Weather satellite startup will launch on Indian rocket

Weather satellite startup will launch on Indian rocket

By Irene Klotz

CAPE CANAVERAL, Fla. (Reuters) – A Colorado-based startup developing a satellite network to predict weather using radio signals will launch its first two spacecraft on an Indian rocket, the company said on Thursday.

Privately owned PlanetiQ signed a contract with Antrix Corp Limited, the commercial arm of the Indian Space Research Organization, to launch the pair of satellites in late 2016.

p> Terms of the contract were not disclosed.

PlanetiQ plans to build & operate a constellation of 12 miniature satellites that monitor GPS & other navigational radio signals passing through Earth’s atmosphere.

The signals alter as they travel through different temperatures, pressures & levels of humidity, & the data can be incorporated into computer programs that predict local & regional weather & monitor changes in the global climate.

PlanetiQ is among a handful of companies looking to exploit a growing demand for weather data for commercial & government use. With the 12 satellites in orbit, PlanetiQ expects to measure the atmosphere approximately 34,000 times a day worldwide at altitudes between 650 feet (200 meters) above ground all the way into the ionosphere.

In  2013, agrochemical company Monsanto paid nearly $1 billion for the Climate Corporation, which produces apps of field-level weather, soil & crop data.

Planet iQ's satellites will be positioned approximately 497 miles (800 km) above the planet & inclined approximately 98 degrees relative north & south of the equator. From that vantage point, PlanetiQ satellites will track radio signals from the U.S. Global Positioning System, Russia’s Glasnoss, China’s BeiDou & Europe’s Galileo satellites as they pass through the atmosphere.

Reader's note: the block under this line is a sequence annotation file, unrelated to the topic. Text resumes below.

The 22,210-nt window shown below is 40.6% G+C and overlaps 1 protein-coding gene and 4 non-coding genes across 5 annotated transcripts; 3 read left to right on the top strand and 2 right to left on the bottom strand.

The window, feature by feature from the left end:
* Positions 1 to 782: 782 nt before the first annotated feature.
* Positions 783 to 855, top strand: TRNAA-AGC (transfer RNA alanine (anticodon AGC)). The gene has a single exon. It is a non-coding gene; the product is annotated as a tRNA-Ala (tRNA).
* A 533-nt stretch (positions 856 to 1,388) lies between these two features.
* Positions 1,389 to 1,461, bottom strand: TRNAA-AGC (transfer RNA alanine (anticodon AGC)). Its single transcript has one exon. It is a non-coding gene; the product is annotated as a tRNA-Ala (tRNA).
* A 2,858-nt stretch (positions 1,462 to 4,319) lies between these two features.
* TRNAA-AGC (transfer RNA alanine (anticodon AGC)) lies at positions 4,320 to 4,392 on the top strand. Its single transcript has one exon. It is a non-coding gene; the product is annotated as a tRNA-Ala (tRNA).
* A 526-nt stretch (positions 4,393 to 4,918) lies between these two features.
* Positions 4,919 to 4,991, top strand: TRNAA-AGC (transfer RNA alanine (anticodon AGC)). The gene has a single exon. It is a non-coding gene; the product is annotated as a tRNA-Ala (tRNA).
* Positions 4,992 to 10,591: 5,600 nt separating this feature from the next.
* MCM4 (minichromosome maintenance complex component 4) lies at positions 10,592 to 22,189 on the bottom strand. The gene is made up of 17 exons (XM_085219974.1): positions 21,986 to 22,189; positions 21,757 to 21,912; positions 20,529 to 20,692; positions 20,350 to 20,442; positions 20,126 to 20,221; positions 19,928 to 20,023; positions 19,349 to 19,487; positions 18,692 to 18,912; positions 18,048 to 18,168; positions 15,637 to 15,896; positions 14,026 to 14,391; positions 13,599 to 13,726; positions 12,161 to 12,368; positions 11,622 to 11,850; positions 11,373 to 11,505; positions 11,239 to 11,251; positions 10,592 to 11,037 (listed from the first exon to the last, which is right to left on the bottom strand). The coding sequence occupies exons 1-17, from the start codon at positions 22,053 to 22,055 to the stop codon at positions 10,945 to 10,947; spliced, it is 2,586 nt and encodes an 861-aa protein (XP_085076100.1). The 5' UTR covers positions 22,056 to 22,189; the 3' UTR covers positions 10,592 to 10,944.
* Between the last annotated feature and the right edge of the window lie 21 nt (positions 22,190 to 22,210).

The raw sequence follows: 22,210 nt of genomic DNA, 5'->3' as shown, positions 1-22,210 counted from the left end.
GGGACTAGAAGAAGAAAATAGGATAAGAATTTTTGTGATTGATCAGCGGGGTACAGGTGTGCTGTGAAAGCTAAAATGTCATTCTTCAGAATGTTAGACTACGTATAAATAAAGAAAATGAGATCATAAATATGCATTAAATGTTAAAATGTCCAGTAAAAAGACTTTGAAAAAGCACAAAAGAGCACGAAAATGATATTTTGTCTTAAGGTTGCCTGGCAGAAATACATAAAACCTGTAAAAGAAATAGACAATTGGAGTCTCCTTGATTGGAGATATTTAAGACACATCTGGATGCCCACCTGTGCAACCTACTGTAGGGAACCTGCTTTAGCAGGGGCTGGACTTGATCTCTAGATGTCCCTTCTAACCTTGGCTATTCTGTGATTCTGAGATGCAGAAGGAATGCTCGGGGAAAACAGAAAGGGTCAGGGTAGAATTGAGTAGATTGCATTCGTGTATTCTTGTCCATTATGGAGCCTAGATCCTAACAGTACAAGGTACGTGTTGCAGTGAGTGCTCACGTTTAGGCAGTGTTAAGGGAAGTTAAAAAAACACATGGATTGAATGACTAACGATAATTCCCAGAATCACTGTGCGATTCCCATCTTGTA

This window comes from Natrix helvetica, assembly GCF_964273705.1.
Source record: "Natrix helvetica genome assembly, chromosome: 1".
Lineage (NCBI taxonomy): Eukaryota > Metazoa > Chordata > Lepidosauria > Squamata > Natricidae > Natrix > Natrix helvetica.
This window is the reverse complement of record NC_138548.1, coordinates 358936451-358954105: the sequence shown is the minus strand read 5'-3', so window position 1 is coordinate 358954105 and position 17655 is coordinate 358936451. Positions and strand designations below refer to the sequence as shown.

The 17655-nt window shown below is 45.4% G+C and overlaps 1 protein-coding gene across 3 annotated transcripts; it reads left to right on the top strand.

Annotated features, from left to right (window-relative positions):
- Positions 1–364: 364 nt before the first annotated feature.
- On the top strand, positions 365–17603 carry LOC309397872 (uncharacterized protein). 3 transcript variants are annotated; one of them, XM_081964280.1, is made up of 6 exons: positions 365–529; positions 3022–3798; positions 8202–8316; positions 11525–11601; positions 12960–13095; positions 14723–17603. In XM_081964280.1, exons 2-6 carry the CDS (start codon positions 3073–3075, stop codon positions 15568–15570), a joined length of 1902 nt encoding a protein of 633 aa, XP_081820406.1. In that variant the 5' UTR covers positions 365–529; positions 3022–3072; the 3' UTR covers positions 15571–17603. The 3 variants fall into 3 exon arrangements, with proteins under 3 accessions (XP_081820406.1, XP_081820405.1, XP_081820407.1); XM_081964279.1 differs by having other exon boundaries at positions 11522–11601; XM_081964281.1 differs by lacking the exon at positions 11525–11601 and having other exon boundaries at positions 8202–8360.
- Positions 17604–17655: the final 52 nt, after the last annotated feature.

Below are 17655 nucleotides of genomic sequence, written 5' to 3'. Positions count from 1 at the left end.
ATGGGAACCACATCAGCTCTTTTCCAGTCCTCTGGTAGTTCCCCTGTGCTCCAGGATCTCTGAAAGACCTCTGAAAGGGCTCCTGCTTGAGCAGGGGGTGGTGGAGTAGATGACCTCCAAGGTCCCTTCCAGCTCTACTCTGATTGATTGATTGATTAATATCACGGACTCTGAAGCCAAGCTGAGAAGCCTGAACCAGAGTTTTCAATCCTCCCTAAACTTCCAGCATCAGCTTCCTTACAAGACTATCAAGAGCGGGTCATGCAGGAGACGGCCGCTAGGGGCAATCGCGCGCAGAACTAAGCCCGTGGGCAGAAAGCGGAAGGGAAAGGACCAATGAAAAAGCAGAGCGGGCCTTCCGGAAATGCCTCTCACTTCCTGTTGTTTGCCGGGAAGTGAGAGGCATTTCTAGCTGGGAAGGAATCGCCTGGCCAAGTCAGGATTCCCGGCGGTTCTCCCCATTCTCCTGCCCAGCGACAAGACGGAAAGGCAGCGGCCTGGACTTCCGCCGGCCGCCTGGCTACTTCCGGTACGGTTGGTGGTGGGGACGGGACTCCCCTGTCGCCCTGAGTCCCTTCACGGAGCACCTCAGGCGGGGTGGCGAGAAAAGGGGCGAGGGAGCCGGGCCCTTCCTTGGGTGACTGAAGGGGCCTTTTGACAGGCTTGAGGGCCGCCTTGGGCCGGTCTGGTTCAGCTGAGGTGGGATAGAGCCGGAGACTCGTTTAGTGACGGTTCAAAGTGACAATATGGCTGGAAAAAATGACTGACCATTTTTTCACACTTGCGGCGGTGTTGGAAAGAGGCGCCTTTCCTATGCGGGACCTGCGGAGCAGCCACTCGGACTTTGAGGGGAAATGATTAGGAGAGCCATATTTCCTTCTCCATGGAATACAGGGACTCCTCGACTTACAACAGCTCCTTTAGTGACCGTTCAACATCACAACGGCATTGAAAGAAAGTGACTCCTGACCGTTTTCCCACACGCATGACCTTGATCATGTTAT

“The data is similar to that collected by weather balloons, yet more accurate, more frequent & on a global scale,” PlanetiQ said. The remaining 10 satellites are expected to fly in 2017.

“We are considering all secondary launch opportunities, though (we) are looking at only polar orbits now with higher altitudes preferred,” PlanetiQ Chief Executive Chris McCormick wrote in an email to Reuters.

GeoOptics & Spire are two other startups planning to build & operate fleets of low-orbiting satellites equipped with so-called GPS radio occultation sensors. Tempus Global Data & HySpecIQ intend to fly a different type technology, called hyperspectral imaging, to collect similar atmospheric data.

(Reporting by Irene Klotz)

Science

Source: “Reuters”

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